We know that Christ has risen from the dead because, despite all death and wound, love exists and love continues in the world. Charity is the new life of Easter.

What do I mean by that? Recently I was at a conference given by Maya Angelou. She is the Black American poetess who spoke at Bill Clinton’s inauguration.

Among other things, she told the story of her childhood. When she was seven years old, one night she was raped by a neighbor. She told her grandmother, who called the police. Her assailant was arrested and put in prison.

Criminals within prisons have their own codes and one of them is that sex offenders are themselves often tortured and killed by fellow inmates. This was the case for her attacker. Soon after his arrest he was murdered by his fellow prisoners.

Her seven year-old mind and heart, already severely traumatized by the rape, was not able to deal with this. Quite naturally, she blamed herself.

The effect of this was so severe that for the next nearly 10 years she was unable to speak. She was put into special schools, seen as handicapped, retarded, abnormal—with all the psychological and social havoc this wreaked. It is hard to imagine a more wounded and broken childhood than hers.

But she recovered, learned to speak again, and eventually has become a gifted speaker, opera singer, writer and poet. More importantly, she has become a woman of rare vibrancy, zest, graciousness, style, warmth, gratefulness, faith and love—complete with an exceptional sense of humor and delight.

Looking at and listening to the Maya Angelou of today, it borders on the impossible to believe that she is the same person who endured her own childhood.

When she speaks she tells you her secret; faith. But her’s is a particular kind of faith, a faith in the resurrection. She has her own, one-line, wording for this: resiliency is the key to love.

Listening to her, I was reminded of an old Joan Baez song that I heard years ago, an old civil war song called, The Night They Drove Old Dixie Down. The singer is telling the story of her brother, killed in the war.

It’s a beautiful song, expressing a deep melancholy that is full of a noble stoicism, but contains nothing of hope. Her young brother is dead, killed senselessly in war:
He was just eighteen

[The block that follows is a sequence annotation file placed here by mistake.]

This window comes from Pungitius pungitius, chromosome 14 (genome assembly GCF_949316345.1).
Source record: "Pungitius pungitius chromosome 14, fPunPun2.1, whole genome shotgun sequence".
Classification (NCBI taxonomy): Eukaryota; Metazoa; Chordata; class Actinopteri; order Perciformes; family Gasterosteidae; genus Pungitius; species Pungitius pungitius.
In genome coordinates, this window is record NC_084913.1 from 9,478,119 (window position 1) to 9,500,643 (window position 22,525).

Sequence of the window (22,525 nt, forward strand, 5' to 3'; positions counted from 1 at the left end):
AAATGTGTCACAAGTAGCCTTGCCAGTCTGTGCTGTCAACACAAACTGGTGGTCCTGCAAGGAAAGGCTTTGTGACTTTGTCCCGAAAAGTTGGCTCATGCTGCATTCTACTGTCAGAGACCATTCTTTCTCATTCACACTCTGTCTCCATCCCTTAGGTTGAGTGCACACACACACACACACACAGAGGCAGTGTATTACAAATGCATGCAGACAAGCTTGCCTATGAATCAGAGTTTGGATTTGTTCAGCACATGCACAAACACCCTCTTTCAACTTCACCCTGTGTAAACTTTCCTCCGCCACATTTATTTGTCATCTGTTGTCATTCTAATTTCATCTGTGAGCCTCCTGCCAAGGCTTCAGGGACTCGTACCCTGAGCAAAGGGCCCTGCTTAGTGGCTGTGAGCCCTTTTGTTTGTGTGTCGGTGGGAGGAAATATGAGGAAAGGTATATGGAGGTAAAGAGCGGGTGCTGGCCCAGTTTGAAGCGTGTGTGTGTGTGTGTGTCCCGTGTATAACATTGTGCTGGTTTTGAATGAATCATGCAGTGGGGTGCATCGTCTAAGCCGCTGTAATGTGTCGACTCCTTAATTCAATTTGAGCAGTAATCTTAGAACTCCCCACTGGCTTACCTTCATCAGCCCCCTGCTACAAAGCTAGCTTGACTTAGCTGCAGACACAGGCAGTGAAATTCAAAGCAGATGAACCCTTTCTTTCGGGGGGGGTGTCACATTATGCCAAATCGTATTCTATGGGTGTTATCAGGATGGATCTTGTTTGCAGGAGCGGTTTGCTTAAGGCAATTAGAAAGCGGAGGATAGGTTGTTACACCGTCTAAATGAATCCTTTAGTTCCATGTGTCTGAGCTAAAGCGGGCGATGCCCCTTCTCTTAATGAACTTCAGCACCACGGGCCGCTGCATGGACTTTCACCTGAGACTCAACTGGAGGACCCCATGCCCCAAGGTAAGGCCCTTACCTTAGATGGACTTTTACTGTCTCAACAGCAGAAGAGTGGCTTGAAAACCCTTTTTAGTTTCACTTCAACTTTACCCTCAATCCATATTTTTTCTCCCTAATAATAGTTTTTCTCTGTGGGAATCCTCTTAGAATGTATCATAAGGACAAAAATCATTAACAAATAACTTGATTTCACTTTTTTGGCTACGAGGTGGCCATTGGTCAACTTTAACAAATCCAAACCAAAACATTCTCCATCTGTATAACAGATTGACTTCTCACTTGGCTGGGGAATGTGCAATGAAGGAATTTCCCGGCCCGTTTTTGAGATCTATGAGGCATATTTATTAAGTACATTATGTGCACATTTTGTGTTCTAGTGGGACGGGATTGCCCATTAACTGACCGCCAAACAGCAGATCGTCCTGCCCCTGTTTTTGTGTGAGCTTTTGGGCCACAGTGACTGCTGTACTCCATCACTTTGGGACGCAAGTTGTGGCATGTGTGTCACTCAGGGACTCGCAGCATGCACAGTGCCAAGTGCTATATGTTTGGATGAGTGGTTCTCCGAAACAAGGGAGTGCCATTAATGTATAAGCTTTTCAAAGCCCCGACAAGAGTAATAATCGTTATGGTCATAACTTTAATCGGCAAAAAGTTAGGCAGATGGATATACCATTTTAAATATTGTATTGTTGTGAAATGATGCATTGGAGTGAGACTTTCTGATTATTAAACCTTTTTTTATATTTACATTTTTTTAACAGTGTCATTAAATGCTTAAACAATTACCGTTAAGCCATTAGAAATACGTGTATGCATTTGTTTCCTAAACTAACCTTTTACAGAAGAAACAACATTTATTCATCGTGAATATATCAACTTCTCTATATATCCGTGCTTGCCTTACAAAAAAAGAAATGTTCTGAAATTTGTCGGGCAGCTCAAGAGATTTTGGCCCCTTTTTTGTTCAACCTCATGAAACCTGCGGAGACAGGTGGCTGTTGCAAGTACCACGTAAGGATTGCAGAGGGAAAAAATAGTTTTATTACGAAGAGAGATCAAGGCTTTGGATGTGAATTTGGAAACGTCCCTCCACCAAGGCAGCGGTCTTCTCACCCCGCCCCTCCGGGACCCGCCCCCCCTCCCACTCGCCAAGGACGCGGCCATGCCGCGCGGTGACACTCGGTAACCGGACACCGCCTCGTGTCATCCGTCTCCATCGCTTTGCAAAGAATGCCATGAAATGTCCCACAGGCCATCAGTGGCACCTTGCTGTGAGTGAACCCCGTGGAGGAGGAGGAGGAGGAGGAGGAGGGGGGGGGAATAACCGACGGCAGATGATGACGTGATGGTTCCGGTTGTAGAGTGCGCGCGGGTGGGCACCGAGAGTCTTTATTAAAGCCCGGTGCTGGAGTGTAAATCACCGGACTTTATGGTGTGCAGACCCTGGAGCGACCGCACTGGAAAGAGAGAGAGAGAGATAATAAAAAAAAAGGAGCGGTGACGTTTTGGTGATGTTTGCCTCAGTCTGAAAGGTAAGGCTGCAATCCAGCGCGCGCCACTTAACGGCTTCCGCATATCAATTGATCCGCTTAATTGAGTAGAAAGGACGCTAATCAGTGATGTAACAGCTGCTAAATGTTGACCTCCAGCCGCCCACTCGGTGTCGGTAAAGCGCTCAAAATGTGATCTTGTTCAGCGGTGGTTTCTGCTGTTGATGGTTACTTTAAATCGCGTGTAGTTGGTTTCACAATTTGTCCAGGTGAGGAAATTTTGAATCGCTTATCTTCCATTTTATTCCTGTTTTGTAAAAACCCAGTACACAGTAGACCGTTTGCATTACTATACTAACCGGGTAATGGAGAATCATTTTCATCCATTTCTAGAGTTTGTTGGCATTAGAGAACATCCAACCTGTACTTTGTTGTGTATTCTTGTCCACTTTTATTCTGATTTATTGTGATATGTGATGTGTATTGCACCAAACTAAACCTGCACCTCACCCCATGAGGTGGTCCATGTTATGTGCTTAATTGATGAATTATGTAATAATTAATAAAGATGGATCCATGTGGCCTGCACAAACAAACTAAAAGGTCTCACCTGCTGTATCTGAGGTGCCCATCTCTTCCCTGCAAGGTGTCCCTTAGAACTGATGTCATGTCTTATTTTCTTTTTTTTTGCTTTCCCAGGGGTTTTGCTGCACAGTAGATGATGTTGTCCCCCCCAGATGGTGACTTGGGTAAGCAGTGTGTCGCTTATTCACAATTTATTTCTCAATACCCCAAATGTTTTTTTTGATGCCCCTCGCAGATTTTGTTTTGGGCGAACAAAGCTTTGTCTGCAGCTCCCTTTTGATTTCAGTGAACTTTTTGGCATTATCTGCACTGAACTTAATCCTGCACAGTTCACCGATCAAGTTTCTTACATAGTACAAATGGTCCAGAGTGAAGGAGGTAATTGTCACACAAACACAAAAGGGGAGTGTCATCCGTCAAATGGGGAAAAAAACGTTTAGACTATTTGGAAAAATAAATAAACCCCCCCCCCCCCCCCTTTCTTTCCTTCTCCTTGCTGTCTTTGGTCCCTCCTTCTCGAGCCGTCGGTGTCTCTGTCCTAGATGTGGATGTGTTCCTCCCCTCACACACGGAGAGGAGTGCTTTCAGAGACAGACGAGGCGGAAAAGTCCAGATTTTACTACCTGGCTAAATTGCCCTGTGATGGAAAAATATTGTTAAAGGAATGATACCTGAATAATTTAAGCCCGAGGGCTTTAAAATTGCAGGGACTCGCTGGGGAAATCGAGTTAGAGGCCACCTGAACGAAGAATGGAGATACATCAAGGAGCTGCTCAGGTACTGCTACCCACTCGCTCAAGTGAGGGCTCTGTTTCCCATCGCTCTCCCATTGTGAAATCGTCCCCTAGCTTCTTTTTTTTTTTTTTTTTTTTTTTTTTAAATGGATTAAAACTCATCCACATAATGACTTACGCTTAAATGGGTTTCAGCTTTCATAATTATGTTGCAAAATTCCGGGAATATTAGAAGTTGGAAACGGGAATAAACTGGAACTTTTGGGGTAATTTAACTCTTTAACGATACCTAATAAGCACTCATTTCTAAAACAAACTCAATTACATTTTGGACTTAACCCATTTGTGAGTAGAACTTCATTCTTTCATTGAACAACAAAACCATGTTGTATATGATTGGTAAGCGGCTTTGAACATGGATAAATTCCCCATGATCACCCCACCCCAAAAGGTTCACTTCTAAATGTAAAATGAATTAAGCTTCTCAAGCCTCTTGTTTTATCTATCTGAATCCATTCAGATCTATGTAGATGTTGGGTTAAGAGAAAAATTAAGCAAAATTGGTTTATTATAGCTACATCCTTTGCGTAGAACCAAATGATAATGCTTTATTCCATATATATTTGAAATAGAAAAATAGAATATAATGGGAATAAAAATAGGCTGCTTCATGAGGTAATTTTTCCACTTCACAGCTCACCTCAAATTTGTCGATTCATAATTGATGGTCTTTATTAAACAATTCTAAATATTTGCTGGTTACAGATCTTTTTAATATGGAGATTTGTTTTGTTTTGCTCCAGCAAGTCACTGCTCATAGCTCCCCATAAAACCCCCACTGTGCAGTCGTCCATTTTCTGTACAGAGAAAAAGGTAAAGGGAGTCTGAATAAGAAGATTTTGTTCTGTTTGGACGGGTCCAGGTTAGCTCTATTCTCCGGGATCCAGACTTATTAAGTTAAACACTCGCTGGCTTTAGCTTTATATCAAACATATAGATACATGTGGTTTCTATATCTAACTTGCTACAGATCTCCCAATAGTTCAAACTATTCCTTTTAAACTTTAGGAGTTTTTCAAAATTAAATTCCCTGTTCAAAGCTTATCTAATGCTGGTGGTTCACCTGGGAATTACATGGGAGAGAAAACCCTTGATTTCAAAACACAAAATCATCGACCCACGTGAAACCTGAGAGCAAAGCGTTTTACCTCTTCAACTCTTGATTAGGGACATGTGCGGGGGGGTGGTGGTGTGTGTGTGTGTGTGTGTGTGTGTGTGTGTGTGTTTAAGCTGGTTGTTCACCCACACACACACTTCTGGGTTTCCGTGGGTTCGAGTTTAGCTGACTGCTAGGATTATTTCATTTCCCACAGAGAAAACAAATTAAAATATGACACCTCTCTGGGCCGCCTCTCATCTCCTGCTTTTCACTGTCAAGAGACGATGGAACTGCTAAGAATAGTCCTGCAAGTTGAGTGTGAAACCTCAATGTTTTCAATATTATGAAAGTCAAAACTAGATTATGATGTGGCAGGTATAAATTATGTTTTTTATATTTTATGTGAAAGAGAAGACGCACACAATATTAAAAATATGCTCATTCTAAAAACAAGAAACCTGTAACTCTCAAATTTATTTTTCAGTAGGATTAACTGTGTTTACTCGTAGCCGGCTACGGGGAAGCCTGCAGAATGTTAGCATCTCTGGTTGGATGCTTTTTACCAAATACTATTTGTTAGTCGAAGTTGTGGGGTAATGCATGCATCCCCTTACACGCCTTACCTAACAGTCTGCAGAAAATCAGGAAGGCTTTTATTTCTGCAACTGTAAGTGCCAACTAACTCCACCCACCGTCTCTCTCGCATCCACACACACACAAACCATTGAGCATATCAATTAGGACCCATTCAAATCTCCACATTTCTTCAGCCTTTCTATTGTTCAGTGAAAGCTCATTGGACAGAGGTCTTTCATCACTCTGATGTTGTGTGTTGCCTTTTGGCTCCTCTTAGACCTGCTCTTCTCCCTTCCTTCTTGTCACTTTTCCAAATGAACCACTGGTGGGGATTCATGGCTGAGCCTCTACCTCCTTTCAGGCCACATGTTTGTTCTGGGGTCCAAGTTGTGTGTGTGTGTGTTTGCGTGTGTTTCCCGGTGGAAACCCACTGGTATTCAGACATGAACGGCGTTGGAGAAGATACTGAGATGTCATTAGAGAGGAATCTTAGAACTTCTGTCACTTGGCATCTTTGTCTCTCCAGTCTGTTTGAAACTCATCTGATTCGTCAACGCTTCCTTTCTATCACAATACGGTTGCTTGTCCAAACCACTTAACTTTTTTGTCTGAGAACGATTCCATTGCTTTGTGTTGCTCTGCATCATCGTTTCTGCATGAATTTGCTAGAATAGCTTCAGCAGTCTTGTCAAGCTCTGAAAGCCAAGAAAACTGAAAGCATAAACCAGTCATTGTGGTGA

Proud and brave
When a Yankee laid him in his grave.
I swear by the mud below my feet
You can’t raise a Caine back up
When it’s in defeat.

Listening to Maya Angelou’s story, helped awaken in us, her listeners, the central tenet of our faith: You can raise life back up when it’s in defeat! There is resurrection and this puts all wound and death into a completely different focus. It also calls on us to move beyond our wounds and our deaths. Resiliency is the key to love.

Stories like Maya Angelou’s are proof of the resurrection, proof that the grave of Christ was empty, proof that love is more resilient than the many things that crucify it. Love and laughter go on. Charity is the new life of Easter.

I believe that Jesus was resurrected from the dead because of the many Maya Angelous that I have met. I have experienced charity, love, forgiveness and resiliency. I have seen the new life of Easter.

In Maya’s story, and in our own stories, we see that dead bodies do rise from their graves, that dead voices do sing again, that abused bodies do delight again in joy, and that wounded spirits do grow strong again and forgive.

And that is the challenge of Easter, the challenge of the resurrection. It invites us to a new life, charity arid resiliency. Faith in the resurrection is the only thing that can ultimately empower us to live beyond our crucifixions, beyond being raped, beyond being muted by wound.

A friend of mine once sent me an Easter card which ended with the challenge: May you leave behind you a string of empty tombs! That is both my Easter wish and my Easter challenge for all of us.

Let our wounded, muted voices begin to sing again: Christ is risen! Life is very very good! Happy Easter!